Napolitano tells Congress of PR anti-crime pledge
“I went to Puerto Rico because I am troubled by a number of things in terms of the crime situation there,” Napolitano told members of the U.S. House Judiciary Committee.
The key Obama administration official was in Puerto Rico last week to meet on the issue with Gov. Luis Fortuño, Resident Commissioner Pedro Pierluisi and high-ranking federal and local law enforcement officials. She emerged from the security summit with a pledge to direct additional federal resources to stem drug trafficking and related violence along the nation’s Caribbean border.
Napolitano told the House committee that she has already gotten to work on her pledge since returning to Washington, D.C., meeting with staff and appointing an internal person to help coordinate on these matters.
“We will reach out to the U.S. Department of Justice, and in particular to the U.S. attorney in Puerto Rico who is very familiar with the local situation,” Napolitano said. “This is going to require all of us working together to reduce the crime level. This is our intention.”
Napolitano’s comments to the committee came after Pierluisi, a member of the panel, asked her to explain her views about, and her vision for a strategy to address, the crime situation in Puerto Rico.
"I am pleased that Secretary Napolitano is addressing this matter with the urgency it demands in Puerto Rico,” the resident commissioner said. “She first gave us her commitment in Puerto Rico, and now she has reaffirmed that commitment before Congress.”
Pierluisi and Fortuño, who are both running for second terms in November, have been pushing for more federal resources to crack down on the problem.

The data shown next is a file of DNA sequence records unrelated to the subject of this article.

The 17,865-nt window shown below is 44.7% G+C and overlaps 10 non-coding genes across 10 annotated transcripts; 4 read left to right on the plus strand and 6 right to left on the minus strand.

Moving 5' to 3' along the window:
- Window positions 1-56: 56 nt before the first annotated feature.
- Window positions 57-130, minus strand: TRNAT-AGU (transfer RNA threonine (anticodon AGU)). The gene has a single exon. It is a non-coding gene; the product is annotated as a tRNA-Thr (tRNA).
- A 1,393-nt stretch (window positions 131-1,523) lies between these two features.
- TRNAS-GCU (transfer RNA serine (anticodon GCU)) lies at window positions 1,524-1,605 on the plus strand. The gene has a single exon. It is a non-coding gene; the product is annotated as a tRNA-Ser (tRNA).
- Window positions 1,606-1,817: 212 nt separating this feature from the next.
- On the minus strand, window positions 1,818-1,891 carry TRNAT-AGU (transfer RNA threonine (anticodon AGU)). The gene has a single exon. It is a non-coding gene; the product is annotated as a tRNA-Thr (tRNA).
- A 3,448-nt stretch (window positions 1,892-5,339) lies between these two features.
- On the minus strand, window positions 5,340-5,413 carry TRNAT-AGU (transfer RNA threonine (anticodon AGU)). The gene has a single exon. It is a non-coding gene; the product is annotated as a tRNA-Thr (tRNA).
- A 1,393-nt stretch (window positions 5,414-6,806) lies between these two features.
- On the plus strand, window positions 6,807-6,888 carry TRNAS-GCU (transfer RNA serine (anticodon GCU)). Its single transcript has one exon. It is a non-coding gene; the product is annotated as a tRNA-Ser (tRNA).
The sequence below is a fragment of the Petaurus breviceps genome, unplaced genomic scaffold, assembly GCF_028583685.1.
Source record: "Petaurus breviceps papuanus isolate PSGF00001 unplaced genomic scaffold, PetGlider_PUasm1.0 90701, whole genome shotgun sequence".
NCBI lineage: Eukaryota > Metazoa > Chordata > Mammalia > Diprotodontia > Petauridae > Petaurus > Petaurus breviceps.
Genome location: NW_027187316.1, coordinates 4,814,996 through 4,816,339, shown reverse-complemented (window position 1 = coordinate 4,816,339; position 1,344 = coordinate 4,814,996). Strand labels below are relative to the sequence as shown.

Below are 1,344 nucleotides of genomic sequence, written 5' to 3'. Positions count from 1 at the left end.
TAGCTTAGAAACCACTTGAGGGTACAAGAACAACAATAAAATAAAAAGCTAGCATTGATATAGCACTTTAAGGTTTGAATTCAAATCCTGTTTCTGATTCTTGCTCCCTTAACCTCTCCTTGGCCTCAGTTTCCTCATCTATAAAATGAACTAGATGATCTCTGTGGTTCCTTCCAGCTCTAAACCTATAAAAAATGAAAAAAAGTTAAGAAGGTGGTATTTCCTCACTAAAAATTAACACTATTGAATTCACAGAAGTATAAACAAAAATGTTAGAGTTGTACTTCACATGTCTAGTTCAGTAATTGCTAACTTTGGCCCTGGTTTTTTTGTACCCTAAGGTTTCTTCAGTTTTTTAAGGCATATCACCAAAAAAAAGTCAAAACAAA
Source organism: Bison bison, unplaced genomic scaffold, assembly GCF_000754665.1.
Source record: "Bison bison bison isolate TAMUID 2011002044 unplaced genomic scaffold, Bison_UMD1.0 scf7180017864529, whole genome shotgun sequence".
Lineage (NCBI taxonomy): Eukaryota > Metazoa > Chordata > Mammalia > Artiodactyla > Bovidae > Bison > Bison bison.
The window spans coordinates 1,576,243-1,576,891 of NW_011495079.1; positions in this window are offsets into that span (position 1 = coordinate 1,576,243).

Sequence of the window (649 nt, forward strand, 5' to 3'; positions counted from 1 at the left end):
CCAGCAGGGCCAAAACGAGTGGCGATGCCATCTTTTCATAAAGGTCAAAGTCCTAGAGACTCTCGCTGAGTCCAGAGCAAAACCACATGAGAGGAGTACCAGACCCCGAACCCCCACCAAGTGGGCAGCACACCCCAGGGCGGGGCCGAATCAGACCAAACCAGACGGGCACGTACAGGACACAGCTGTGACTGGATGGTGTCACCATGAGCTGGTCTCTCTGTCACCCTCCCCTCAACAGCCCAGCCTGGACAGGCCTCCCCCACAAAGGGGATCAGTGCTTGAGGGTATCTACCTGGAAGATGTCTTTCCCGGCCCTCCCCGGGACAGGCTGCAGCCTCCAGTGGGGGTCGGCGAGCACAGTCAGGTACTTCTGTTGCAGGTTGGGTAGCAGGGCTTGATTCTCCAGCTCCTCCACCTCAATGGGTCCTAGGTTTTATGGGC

“Let no one doubt that Gov. Fortuño and I are deeply committed to this matter,” Pierluisi said. “Our people deserve peace and security and it is a fundamental responsibility of the federal government to provide for this peace and their security.”
During the visit made to the island by Napolitano and high-ranking officials from the U.S. Department of Justice, Pierluisi renewed his call for the development and implementation of a federal security strategy specific to Puerto Rico and reminded these federal officials that close collaboration and cooperation between all federal law enforcement and public safety agencies is absolutely essential for the success of the strategy.
Additionally, Pierluisi indicated that this strategy should not only involve component agencies of the U.S. Department of Homeland Security (DHS)-namely, Customs and Border Protection (CBP), Immigration and Customs Enforcement (ICE), and the Coast Guard (USCG)-but also component agencies of the U.S. Department of Justice (DOJ), specifically the Federal Bureau of Investigation (FBI), the Drug Enforcement Administration (DEA) and the Bureau of Alcohol, Tobacco, Firearms and Explosives (ATF), as well as the counter-drug operations of the Department of Defense (DOD).
Also, the Resident Commissioner has requested that any federal security strategy resulting from his efforts with Secretary Napolitano and the U.S. Department of Justice, be consistent with and supplement the specific counter-drug strategy being developed for Puerto Rico by the Office of National Drug Control Policy (ONDCP), a strategy requested by the U.S. House Appropriations Committee.